Change can happen in an instant. Or, at least, it often seems that way.
Whether some sort of disruptive, cataclysmic event, a regime change or some immediate shift in public perception, societies measure time in the endings and beginnings of an era, as if an insular event could, on its own, signify the start of something radically different from the time before it.
But change doesn’t happen that way. And while a reckoning may one day come when societies are forced to finally adapt, the forces of change are often in motion well before the rest of society is ready to acknowledge them.
Right now in Wyoming, changes that have long been in motion are now reaching a tipping point, as forces beyond the state’s control — international commodities markets, the COVID-19 crisis — have become a catalyst for decline. International price wars and the pandemic’s influence on demand have brought the state’s oil production to its lowest level in generations while coal, a pillar of the state’s economy, has continued its precipitous decline faster than anticipated.
The state has lived by minerals for years and, moving forward, minerals look to be a critical part of its future as well. Efforts to open up foreign markets for Wyoming coal continue to be a priority for the state’s leaders, while new initiatives like carbon capture, a potential large-scale investment in trona and optimism for a new market for domestic uranium continue to be key pieces in the state’s economic future.
But if those efforts fail, is the state ready for what comes next? And if not, how does it get ready?
For the last several weeks, the Powder River Basin Resource Council — a Wyoming-based organization that advocates for the “responsible development of Wyoming’s energy resources,” per its mission statement — has been working to try to answer those questions through a series of webinars titled Reclaiming & Growing Wyoming’s Future. The group intends to provide the “education, tools and resources available for a planned transition to a new, diversified Wyoming economy.”
While the webinars covered different subject matter in each — opportunities for the state’s future economy, tools to seize them and, most importantly, a briefing on the realities facing Wyoming — the fourth and final webinar, held Tuesday, offered suggestions on how to broach a conversation that has long proven difficult to get started here.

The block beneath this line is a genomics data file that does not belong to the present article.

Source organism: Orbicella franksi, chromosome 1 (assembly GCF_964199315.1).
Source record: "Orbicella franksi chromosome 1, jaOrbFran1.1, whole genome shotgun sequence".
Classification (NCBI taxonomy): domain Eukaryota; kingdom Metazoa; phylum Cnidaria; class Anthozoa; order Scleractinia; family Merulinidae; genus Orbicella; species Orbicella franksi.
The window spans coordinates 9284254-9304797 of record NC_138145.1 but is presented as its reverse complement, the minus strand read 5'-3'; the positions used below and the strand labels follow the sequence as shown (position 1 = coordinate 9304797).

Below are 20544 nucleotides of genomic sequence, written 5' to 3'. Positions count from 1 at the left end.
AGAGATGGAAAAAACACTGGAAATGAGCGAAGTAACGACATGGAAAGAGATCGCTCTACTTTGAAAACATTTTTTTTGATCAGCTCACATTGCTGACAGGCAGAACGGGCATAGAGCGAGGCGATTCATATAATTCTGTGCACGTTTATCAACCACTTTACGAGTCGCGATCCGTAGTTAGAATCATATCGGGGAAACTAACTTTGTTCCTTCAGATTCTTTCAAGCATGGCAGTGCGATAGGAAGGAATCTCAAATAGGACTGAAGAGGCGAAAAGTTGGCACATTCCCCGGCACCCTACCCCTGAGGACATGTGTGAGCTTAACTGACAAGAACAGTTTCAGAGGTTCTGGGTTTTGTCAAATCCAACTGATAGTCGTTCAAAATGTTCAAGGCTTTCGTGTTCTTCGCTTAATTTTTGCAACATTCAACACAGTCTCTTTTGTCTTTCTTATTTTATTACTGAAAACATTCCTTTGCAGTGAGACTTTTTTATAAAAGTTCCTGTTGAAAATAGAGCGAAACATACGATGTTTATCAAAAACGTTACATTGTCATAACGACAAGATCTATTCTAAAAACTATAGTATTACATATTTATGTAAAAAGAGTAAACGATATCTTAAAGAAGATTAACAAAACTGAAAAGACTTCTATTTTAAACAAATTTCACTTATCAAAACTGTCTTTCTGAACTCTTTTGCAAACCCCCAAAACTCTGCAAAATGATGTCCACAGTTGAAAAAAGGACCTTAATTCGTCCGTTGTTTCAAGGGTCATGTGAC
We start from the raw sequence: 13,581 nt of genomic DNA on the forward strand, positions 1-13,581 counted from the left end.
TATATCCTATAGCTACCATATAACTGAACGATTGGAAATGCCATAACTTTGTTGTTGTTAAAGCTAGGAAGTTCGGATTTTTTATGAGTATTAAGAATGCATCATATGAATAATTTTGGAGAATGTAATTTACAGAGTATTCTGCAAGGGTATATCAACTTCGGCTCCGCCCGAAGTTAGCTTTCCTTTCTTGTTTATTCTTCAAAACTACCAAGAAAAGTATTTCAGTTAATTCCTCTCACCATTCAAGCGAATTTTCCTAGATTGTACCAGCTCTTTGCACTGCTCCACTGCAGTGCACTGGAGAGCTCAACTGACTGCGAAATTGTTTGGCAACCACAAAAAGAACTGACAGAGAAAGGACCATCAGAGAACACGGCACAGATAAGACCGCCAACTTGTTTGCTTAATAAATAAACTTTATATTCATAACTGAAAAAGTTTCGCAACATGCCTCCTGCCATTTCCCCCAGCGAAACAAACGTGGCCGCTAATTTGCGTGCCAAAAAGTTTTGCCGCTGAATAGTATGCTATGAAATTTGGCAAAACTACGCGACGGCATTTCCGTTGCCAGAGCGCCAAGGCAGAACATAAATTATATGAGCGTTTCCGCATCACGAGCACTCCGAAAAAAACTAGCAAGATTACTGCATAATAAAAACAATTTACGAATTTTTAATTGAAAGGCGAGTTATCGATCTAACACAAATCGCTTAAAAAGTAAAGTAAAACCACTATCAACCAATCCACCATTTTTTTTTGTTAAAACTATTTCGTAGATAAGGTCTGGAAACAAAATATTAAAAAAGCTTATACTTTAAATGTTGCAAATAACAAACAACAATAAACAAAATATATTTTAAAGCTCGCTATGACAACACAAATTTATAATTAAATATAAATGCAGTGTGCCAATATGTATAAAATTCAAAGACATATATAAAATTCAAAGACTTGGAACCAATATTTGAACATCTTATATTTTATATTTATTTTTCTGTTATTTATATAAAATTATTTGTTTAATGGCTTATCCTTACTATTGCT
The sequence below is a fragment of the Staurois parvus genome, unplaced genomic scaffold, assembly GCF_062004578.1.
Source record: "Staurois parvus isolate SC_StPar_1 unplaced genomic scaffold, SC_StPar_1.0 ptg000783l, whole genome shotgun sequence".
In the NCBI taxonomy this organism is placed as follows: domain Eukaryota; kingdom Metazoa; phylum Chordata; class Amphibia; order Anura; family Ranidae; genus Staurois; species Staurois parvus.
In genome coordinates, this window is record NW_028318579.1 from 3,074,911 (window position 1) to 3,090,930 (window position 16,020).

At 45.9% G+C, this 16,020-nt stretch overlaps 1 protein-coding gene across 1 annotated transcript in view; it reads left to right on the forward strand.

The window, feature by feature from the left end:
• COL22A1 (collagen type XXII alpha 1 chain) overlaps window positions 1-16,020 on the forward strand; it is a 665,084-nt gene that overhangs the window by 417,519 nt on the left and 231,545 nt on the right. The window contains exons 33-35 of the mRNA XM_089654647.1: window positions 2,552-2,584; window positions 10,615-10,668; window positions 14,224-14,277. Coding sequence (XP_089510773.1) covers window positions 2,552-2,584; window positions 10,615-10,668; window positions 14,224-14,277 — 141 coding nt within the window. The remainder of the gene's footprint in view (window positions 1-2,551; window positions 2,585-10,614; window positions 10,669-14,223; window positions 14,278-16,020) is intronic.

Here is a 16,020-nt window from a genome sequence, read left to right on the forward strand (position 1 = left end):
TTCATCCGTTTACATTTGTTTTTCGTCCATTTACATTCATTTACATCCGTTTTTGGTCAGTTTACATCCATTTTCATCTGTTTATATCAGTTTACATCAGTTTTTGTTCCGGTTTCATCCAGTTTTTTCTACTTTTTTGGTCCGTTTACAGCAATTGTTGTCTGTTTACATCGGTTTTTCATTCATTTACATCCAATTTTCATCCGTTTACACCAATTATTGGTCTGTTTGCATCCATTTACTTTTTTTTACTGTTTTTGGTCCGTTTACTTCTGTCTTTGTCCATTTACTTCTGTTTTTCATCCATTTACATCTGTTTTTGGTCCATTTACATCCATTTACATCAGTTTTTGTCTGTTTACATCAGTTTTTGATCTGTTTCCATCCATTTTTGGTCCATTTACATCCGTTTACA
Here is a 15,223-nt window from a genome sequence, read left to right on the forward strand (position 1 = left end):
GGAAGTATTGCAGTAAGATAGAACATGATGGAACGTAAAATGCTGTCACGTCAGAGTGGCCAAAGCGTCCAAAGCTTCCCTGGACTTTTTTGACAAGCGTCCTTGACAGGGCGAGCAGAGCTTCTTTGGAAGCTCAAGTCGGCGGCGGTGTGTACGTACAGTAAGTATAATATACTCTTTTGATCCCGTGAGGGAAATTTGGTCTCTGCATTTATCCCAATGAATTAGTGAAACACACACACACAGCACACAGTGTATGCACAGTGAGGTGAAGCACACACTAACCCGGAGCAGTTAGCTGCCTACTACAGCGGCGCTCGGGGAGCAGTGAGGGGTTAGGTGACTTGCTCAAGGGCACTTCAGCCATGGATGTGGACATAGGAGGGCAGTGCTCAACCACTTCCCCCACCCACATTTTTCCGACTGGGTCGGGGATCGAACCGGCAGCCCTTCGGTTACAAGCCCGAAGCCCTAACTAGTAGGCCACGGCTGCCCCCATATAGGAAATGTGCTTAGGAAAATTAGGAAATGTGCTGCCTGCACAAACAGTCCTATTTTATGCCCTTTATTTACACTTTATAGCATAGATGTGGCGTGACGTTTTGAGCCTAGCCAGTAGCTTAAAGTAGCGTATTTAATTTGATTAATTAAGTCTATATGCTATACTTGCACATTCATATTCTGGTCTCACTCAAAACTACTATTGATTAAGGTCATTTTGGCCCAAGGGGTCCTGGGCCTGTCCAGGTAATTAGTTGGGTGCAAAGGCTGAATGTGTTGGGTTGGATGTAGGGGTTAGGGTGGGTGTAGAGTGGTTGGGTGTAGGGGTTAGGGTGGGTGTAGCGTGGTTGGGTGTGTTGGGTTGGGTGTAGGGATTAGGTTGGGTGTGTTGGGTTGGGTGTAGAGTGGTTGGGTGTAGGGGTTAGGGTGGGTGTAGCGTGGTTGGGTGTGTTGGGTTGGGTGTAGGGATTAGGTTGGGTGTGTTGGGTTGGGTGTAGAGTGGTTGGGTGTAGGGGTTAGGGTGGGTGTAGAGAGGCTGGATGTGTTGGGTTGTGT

While other mineral-reliant states like Idaho, Texas, Colorado and Montana have found a way to expand their economies in recent decades, Wyoming — surrounded by rapid growth — has been slow to change, with anemic population growth and a budget line that continues to shrink with each ensuing budget cycle. But other states were stubborn once, too, and were slow to recognize the realities of the changing global markets.
“We face fierce competition now,” said Ben Alexander, a senior program adviser with the Legacy Resources Fund who has written and spoken extensively on Wyoming’s economic future. “Even though those markets have grown and become more efficient and effective, we simply aren’t able to employ as many people in those jobs, and that has led to many challenges for rural places trying to sustain employment, retain youth and maintain a standard of living many of us had grown accustomed to.”
Grappling with change also means coming to grips with a sense that you’re losing something: Economies and cultures — occupations and lifestyles — are intertwined, and people often fight to maintain those identities. While it may not be the most adaptable or resilient method for a community to take, Alexander said, the need to hold on to something is a very real response, and an important obstacle when facilitating change within communities.
It is not a process that can happen overnight, he said: Economic development takes time and discipline, and change often comes with collateral impacts that may not be fully known in the building stages of a new economy. Before we ask people to make sacrifices and cuts, he said, citizens need to ask what’s important about Wyoming that they hope to preserve, and let that guide the conversation on how to allocate resources through existing infrastructure, like the Wyoming Business Council.